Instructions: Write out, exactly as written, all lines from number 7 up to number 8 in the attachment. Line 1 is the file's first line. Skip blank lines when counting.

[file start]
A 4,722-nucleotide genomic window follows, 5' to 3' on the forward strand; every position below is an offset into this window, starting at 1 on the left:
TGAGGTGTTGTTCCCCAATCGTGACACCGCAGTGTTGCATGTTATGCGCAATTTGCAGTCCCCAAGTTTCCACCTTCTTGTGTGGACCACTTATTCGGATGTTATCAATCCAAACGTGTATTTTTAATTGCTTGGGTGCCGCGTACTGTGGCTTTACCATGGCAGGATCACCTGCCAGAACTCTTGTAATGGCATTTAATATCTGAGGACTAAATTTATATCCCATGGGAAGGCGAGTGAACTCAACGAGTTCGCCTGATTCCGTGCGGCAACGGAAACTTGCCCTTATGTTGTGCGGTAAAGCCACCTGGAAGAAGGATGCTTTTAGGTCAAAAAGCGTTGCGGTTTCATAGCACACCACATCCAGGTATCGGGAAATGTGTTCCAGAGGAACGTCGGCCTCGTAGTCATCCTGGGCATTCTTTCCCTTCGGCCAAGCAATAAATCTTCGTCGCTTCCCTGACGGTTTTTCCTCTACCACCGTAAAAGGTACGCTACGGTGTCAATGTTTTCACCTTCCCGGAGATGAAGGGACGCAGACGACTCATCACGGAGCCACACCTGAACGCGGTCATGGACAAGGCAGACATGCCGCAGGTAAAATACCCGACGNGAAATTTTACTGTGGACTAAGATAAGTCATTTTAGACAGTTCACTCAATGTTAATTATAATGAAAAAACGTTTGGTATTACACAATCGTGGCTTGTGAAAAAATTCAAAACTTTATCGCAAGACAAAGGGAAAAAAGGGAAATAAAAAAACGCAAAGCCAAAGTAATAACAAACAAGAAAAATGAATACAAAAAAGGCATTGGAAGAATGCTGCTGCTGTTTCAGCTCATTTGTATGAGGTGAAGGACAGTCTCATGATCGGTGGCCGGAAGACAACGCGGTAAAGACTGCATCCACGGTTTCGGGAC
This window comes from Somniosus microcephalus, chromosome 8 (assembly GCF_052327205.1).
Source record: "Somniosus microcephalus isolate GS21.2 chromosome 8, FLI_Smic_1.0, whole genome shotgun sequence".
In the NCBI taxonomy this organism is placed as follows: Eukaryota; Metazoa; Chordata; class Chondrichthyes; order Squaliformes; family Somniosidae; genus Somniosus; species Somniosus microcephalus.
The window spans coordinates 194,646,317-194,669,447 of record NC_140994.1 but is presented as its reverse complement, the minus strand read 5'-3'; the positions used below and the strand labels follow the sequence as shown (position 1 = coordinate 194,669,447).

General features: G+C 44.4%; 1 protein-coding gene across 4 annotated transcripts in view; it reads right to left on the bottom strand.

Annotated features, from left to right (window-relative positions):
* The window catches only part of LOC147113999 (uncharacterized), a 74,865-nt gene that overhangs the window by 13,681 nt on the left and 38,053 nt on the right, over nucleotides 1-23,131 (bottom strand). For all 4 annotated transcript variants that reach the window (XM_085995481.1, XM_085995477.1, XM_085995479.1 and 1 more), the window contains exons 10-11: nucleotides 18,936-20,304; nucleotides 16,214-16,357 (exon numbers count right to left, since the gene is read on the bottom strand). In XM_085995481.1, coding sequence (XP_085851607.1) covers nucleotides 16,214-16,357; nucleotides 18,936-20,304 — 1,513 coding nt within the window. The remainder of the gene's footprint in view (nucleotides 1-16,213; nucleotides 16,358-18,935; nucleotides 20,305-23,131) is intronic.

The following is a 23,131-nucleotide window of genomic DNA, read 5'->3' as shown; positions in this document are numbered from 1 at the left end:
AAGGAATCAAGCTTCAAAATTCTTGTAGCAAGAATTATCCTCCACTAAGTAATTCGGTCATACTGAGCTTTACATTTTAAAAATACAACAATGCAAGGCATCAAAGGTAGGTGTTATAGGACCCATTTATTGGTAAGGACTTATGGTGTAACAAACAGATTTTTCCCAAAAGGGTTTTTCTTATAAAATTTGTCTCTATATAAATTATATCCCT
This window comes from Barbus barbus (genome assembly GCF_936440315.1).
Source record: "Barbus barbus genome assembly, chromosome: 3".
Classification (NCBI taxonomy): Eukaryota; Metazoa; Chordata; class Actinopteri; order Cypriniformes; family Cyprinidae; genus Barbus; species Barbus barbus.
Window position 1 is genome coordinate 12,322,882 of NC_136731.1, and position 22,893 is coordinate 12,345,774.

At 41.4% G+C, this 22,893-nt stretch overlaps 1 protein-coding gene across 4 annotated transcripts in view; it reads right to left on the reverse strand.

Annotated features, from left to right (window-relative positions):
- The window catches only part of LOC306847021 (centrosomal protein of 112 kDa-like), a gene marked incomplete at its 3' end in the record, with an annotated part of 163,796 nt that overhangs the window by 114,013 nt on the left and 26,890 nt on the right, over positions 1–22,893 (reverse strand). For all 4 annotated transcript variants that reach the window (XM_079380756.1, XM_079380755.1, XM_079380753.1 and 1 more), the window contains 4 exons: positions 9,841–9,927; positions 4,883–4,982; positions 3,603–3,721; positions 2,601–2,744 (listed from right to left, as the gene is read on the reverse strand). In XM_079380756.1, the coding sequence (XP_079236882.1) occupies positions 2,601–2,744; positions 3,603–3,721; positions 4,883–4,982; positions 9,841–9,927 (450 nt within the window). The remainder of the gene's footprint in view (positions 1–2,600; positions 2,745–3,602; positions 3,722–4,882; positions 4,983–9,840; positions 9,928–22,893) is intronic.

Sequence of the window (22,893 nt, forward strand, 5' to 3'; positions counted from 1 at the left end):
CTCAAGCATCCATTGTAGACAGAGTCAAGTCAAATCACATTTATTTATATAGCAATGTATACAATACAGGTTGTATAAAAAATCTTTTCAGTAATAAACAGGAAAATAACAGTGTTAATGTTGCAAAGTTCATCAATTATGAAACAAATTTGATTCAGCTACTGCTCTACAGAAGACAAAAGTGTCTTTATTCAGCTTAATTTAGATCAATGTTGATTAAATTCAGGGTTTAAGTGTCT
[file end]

General features: G+C 44.4%; 1 protein-coding gene across 4 annotated transcripts in view; it reads right to left on the bottom strand.

Annotated features, from left to right (window-relative positions):